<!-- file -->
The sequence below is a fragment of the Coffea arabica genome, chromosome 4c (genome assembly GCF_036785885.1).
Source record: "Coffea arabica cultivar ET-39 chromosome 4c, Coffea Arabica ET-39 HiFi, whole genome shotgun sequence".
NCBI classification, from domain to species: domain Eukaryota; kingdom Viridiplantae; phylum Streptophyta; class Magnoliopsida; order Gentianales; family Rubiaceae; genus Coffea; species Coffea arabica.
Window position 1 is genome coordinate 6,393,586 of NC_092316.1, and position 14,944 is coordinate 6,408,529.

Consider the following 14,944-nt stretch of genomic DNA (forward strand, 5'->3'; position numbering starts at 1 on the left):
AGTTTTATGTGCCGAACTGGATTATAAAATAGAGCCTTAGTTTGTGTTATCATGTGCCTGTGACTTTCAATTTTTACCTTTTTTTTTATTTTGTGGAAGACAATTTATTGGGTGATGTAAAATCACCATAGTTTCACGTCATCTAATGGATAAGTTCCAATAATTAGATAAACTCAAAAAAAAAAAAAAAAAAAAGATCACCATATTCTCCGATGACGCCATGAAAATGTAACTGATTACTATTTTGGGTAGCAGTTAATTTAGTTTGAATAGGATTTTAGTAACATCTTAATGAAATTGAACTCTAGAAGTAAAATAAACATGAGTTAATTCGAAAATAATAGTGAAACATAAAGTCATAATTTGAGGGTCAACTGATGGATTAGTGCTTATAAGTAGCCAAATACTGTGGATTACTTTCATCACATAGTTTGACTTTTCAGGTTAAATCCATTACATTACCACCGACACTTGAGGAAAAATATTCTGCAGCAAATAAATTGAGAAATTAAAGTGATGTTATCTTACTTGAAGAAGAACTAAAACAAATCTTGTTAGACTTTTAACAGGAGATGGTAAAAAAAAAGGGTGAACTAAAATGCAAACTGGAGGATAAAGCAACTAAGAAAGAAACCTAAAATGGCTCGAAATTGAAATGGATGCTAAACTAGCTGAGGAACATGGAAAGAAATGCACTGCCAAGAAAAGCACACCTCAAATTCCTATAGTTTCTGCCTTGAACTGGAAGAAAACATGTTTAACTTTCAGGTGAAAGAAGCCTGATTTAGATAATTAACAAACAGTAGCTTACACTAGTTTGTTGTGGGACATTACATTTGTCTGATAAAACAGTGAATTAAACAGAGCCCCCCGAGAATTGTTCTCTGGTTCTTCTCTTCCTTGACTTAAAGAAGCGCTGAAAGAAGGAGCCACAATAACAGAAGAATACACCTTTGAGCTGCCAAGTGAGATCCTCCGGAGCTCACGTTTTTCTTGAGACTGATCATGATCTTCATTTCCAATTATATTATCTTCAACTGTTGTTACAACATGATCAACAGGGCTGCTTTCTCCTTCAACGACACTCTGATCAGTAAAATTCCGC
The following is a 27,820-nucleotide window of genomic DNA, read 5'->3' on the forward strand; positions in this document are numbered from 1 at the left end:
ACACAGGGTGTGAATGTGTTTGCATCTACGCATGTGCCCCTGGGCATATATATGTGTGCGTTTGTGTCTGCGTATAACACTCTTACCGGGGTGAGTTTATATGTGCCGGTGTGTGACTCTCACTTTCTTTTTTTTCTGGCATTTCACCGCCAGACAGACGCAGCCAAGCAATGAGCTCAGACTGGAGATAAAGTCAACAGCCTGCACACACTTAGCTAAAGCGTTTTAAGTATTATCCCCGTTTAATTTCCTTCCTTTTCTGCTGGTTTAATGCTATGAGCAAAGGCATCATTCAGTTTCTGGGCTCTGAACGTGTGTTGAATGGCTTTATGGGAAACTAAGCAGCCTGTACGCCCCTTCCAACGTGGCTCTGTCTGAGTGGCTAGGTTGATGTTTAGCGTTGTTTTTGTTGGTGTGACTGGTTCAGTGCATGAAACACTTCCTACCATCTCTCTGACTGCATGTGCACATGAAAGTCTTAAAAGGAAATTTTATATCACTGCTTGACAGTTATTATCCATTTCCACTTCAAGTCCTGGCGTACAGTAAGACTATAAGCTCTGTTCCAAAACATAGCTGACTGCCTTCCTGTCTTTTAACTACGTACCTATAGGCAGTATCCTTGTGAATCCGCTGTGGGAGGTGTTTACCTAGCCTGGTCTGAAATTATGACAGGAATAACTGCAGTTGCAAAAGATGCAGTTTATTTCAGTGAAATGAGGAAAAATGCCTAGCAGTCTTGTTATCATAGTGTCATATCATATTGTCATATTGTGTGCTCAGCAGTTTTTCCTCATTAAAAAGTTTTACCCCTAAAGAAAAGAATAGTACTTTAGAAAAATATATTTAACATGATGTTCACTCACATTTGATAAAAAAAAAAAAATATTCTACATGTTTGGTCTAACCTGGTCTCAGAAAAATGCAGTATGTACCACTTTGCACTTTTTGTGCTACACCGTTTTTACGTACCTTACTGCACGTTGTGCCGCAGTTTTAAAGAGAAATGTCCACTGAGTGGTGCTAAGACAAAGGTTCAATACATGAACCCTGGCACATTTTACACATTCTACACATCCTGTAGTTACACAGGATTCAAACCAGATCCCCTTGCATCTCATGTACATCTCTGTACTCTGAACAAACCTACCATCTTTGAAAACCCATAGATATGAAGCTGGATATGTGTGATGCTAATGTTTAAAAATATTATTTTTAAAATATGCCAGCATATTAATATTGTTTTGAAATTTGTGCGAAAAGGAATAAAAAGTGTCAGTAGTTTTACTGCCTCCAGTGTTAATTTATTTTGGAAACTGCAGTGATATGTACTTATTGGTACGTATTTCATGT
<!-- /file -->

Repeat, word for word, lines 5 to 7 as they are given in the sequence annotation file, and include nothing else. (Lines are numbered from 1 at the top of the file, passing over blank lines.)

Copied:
Consider the following 14,944-nt stretch of genomic DNA (forward strand, 5'->3'; position numbering starts at 1 on the left):
AGTTTTATGTGCCGAACTGGATTATAAAATAGAGCCTTAGTTTGTGTTATCATGTGCCTGTGACTTTCAATTTTTACCTTTTTTTTTATTTTGTGGAAGACAATTTATTGGGTGATGTAAAATCACCATAGTTTCACGTCATCTAATGGATAAGTTCCAATAATTAGATAAACTCAAAAAAAAAAAAAAAAAAAAGATCACCATATTCTCCGATGACGCCATGAAAATGTAACTGATTACTATTTTGGGTAGCAGTTAATTTAGTTTGAATAGGATTTTAGTAACATCTTAATGAAATTGAACTCTAGAAGTAAAATAAACATGAGTTAATTCGAAAATAATAGTGAAACATAAAGTCATAATTTGAGGGTCAACTGATGGATTAGTGCTTATAAGTAGCCAAATACTGTGGATTACTTTCATCACATAGTTTGACTTTTCAGGTTAAATCCATTACATTACCACCGACACTTGAGGAAAAATATTCTGCAGCAAATAAATTGAGAAATTAAAGTGATGTTATCTTACTTGAAGAAGAACTAAAACAAATCTTGTTAGACTTTTAACAGGAGATGGTAAAAAAAAAGGGTGAACTAAAATGCAAACTGGAGGATAAAGCAACTAAGAAAGAAACCTAAAATGGCTCGAAATTGAAATGGATGCTAAACTAGCTGAGGAACATGGAAAGAAATGCACTGCCAAGAAAAGCACACCTCAAATTCCTATAGTTTCTGCCTTGAACTGGAAGAAAACATGTTTAACTTTCAGGTGAAAGAAGCCTGATTTAGATAATTAACAAACAGTAGCTTACACTAGTTTGTTGTGGGACATTACATTTGTCTGATAAAACAGTGAATTAAACAGAGCCCCCCGAGAATTGTTCTCTGGTTCTTCTCTTCCTTGACTTAAAGAAGCGCTGAAAGAAGGAGCCACAATAACAGAAGAATACACCTTTGAGCTGCCAAGTGAGATCCTCCGGAGCTCACGTTTTTCTTGAGACTGATCATGATCTTCATTTCCAATTATATTATCTTCAACTGTTGTTACAACATGATCAACAGGGCTGCTTTCTCCTTCAACGACACTCTGATCAGTAAAATTCCGC
The following is a 27,820-nucleotide window of genomic DNA, read 5'->3' on the forward strand; positions in this document are numbered from 1 at the left end: